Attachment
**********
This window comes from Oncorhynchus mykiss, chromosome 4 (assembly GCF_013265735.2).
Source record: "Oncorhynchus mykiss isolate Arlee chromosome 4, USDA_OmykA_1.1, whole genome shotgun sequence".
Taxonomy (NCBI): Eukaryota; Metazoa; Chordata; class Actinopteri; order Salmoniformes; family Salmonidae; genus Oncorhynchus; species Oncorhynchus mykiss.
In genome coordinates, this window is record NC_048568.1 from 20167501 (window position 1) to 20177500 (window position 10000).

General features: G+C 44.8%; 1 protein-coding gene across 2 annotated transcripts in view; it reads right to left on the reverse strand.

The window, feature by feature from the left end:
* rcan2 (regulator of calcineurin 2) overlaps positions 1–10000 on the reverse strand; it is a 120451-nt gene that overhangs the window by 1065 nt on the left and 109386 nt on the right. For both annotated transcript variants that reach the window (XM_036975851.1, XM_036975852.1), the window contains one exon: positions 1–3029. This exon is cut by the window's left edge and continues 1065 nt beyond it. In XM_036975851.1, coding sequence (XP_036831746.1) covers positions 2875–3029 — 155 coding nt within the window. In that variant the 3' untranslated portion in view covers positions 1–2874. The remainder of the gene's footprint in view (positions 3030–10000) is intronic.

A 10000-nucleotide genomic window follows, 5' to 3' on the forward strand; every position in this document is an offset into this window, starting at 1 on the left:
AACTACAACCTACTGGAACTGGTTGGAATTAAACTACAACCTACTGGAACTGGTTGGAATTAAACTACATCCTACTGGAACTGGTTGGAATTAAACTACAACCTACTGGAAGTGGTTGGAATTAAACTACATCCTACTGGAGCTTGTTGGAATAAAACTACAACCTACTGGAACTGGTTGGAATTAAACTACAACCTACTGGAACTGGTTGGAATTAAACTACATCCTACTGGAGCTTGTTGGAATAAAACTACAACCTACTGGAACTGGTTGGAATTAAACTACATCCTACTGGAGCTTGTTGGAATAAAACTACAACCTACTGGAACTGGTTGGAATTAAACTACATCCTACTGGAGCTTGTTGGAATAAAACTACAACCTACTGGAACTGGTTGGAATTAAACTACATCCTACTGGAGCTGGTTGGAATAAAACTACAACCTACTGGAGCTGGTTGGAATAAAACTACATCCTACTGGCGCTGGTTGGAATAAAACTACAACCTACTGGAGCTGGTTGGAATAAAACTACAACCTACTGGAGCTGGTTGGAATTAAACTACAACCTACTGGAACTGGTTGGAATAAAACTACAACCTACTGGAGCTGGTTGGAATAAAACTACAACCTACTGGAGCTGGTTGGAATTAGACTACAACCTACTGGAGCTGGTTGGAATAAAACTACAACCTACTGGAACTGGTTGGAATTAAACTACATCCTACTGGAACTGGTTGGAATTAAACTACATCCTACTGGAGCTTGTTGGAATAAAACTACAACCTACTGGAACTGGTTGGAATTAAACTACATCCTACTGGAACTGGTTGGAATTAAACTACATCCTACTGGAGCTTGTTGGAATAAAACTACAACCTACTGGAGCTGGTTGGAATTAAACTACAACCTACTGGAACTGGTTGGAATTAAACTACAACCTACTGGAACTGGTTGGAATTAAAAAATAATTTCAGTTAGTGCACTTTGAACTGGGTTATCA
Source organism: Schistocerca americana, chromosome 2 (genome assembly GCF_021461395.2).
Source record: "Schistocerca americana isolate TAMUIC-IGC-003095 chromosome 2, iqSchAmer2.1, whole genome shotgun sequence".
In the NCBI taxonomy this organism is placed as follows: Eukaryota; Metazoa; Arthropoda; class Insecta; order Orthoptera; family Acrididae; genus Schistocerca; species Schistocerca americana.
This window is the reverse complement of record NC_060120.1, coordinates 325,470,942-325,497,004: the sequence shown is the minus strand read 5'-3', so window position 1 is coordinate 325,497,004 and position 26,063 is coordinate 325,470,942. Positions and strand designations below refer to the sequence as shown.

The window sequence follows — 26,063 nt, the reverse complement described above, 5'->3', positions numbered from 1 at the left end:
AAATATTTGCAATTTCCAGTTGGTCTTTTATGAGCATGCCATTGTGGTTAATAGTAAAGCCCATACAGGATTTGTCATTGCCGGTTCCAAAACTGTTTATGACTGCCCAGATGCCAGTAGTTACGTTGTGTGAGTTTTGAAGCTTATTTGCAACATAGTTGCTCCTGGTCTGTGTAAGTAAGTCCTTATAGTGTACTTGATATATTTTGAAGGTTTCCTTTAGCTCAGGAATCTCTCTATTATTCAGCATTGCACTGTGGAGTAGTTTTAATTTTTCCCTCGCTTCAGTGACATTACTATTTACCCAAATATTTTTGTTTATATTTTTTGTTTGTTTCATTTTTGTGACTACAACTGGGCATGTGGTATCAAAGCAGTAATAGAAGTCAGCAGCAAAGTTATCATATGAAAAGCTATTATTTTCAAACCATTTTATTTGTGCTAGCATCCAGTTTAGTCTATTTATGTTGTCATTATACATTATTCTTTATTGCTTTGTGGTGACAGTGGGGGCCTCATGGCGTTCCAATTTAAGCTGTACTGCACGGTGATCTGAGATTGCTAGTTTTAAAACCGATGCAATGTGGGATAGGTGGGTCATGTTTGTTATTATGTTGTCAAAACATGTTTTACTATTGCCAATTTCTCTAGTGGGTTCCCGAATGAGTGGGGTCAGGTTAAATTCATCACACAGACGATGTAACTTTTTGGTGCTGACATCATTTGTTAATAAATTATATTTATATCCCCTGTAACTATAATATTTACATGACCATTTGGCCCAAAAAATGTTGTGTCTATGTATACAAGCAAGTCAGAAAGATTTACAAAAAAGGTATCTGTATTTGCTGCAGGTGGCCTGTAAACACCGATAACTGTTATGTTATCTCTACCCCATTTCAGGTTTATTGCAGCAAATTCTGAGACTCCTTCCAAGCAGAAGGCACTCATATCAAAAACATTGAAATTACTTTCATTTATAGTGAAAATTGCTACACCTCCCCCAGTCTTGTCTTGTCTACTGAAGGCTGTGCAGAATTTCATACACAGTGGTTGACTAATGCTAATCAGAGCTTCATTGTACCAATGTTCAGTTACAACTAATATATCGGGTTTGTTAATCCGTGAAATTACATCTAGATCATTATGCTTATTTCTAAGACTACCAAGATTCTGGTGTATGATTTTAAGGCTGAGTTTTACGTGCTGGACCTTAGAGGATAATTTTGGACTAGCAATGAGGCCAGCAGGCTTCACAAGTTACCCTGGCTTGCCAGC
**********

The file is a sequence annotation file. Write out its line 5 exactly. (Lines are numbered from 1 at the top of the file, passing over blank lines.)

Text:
General features: G+C 44.8%; 1 protein-coding gene across 2 annotated transcripts in view; it reads right to left on the reverse strand.